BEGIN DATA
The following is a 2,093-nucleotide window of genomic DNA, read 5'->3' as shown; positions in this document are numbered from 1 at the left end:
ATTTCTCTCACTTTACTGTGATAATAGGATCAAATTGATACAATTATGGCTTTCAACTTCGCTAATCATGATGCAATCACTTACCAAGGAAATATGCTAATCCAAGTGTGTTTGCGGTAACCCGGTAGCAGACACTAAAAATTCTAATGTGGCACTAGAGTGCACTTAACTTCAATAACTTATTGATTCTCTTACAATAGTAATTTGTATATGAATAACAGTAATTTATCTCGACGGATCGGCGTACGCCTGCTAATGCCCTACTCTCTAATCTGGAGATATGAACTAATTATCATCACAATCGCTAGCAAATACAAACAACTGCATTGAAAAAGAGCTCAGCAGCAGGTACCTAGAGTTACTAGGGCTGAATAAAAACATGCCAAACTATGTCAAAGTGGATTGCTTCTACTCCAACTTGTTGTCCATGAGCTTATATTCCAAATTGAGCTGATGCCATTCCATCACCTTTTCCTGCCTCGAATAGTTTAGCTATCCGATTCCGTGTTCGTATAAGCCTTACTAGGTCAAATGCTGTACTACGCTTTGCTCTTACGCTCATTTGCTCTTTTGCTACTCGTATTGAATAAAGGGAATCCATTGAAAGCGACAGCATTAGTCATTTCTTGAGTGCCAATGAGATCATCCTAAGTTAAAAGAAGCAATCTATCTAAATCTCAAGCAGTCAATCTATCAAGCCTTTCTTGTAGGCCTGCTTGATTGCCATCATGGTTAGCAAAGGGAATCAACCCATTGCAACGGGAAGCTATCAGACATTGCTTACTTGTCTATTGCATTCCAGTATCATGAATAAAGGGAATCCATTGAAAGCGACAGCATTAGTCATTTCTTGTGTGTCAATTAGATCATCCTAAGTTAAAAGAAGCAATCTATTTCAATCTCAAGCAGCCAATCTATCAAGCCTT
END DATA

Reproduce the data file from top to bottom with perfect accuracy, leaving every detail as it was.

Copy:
The following is a 2,093-nucleotide window of genomic DNA, read 5'->3' as shown; positions in this document are numbered from 1 at the left end:
ATTTCTCTCACTTTACTGTGATAATAGGATCAAATTGATACAATTATGGCTTTCAACTTCGCTAATCATGATGCAATCACTTACCAAGGAAATATGCTAATCCAAGTGTGTTTGCGGTAACCCGGTAGCAGACACTAAAAATTCTAATGTGGCACTAGAGTGCACTTAACTTCAATAACTTATTGATTCTCTTACAATAGTAATTTGTATATGAATAACAGTAATTTATCTCGACGGATCGGCGTACGCCTGCTAATGCCCTACTCTCTAATCTGGAGATATGAACTAATTATCATCACAATCGCTAGCAAATACAAACAACTGCATTGAAAAAGAGCTCAGCAGCAGGTACCTAGAGTTACTAGGGCTGAATAAAAACATGCCAAACTATGTCAAAGTGGATTGCTTCTACTCCAACTTGTTGTCCATGAGCTTATATTCCAAATTGAGCTGATGCCATTCCATCACCTTTTCCTGCCTCGAATAGTTTAGCTATCCGATTCCGTGTTCGTATAAGCCTTACTAGGTCAAATGCTGTACTACGCTTTGCTCTTACGCTCATTTGCTCTTTTGCTACTCGTATTGAATAAAGGGAATCCATTGAAAGCGACAGCATTAGTCATTTCTTGAGTGCCAATGAGATCATCCTAAGTTAAAAGAAGCAATCTATCTAAATCTCAAGCAGTCAATCTATCAAGCCTTTCTTGTAGGCCTGCTTGATTGCCATCATGGTTAGCAAAGGGAATCAACCCATTGCAACGGGAAGCTATCAGACATTGCTTACTTGTCTATTGCATTCCAGTATCATGAATAAAGGGAATCCATTGAAAGCGACAGCATTAGTCATTTCTTGTGTGTCAATTAGATCATCCTAAGTTAAAAGAAGCAATCTATTTCAATCTCAAGCAGCCAATCTATCAAGCCTT